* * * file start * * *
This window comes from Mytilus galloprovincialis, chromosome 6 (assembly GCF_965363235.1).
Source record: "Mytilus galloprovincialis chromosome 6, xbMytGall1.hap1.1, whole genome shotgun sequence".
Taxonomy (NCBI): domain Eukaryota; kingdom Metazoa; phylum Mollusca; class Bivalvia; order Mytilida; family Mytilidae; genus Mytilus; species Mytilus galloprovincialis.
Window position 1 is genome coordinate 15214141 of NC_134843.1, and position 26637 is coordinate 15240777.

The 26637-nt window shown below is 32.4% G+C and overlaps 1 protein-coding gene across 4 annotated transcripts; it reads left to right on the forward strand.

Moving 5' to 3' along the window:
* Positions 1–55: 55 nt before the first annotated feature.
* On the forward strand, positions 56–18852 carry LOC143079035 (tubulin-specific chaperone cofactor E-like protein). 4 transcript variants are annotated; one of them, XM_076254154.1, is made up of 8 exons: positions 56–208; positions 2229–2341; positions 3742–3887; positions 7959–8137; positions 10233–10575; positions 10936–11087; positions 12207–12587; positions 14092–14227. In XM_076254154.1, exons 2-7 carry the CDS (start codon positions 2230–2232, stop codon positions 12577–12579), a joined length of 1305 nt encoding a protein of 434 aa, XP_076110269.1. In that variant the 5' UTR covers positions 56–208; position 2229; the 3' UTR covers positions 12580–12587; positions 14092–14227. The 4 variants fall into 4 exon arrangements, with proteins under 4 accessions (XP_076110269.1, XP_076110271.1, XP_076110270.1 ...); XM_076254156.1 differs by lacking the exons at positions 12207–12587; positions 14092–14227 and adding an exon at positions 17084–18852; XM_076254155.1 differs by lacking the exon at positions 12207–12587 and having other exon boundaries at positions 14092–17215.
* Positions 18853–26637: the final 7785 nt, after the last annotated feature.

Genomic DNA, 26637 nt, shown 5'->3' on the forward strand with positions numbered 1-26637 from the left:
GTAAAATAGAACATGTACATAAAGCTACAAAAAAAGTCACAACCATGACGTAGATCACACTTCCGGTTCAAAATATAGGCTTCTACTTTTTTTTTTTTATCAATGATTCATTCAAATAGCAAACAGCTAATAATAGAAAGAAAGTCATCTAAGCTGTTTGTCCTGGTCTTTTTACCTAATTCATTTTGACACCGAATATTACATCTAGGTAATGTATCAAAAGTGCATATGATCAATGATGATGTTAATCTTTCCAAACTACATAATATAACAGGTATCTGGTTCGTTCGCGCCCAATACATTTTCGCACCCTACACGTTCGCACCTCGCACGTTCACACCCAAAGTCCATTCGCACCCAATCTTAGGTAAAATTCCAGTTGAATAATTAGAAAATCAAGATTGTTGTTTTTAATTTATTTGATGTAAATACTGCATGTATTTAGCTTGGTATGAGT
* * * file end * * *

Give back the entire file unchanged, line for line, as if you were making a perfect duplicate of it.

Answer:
This window comes from Mytilus galloprovincialis, chromosome 6 (assembly GCF_965363235.1).
Source record: "Mytilus galloprovincialis chromosome 6, xbMytGall1.hap1.1, whole genome shotgun sequence".
Taxonomy (NCBI): domain Eukaryota; kingdom Metazoa; phylum Mollusca; class Bivalvia; order Mytilida; family Mytilidae; genus Mytilus; species Mytilus galloprovincialis.
Window position 1 is genome coordinate 15214141 of NC_134843.1, and position 26637 is coordinate 15240777.

The 26637-nt window shown below is 32.4% G+C and overlaps 1 protein-coding gene across 4 annotated transcripts; it reads left to right on the forward strand.

Moving 5' to 3' along the window:
* Positions 1–55: 55 nt before the first annotated feature.
* On the forward strand, positions 56–18852 carry LOC143079035 (tubulin-specific chaperone cofactor E-like protein). 4 transcript variants are annotated; one of them, XM_076254154.1, is made up of 8 exons: positions 56–208; positions 2229–2341; positions 3742–3887; positions 7959–8137; positions 10233–10575; positions 10936–11087; positions 12207–12587; positions 14092–14227. In XM_076254154.1, exons 2-7 carry the CDS (start codon positions 2230–2232, stop codon positions 12577–12579), a joined length of 1305 nt encoding a protein of 434 aa, XP_076110269.1. In that variant the 5' UTR covers positions 56–208; position 2229; the 3' UTR covers positions 12580–12587; positions 14092–14227. The 4 variants fall into 4 exon arrangements, with proteins under 4 accessions (XP_076110269.1, XP_076110271.1, XP_076110270.1 ...); XM_076254156.1 differs by lacking the exons at positions 12207–12587; positions 14092–14227 and adding an exon at positions 17084–18852; XM_076254155.1 differs by lacking the exon at positions 12207–12587 and having other exon boundaries at positions 14092–17215.
* Positions 18853–26637: the final 7785 nt, after the last annotated feature.

Genomic DNA, 26637 nt, shown 5'->3' on the forward strand with positions numbered 1-26637 from the left:
GTAAAATAGAACATGTACATAAAGCTACAAAAAAAGTCACAACCATGACGTAGATCACACTTCCGGTTCAAAATATAGGCTTCTACTTTTTTTTTTTTATCAATGATTCATTCAAATAGCAAACAGCTAATAATAGAAAGAAAGTCATCTAAGCTGTTTGTCCTGGTCTTTTTACCTAATTCATTTTGACACCGAATATTACATCTAGGTAATGTATCAAAAGTGCATATGATCAATGATGATGTTAATCTTTCCAAACTACATAATATAACAGGTATCTGGTTCGTTCGCGCCCAATACATTTTCGCACCCTACACGTTCGCACCTCGCACGTTCACACCCAAAGTCCATTCGCACCCAATCTTAGGTAAAATTCCAGTTGAATAATTAGAAAATCAAGATTGTTGTTTTTAATTTATTTGATGTAAATACTGCATGTATTTAGCTTGGTATGAGT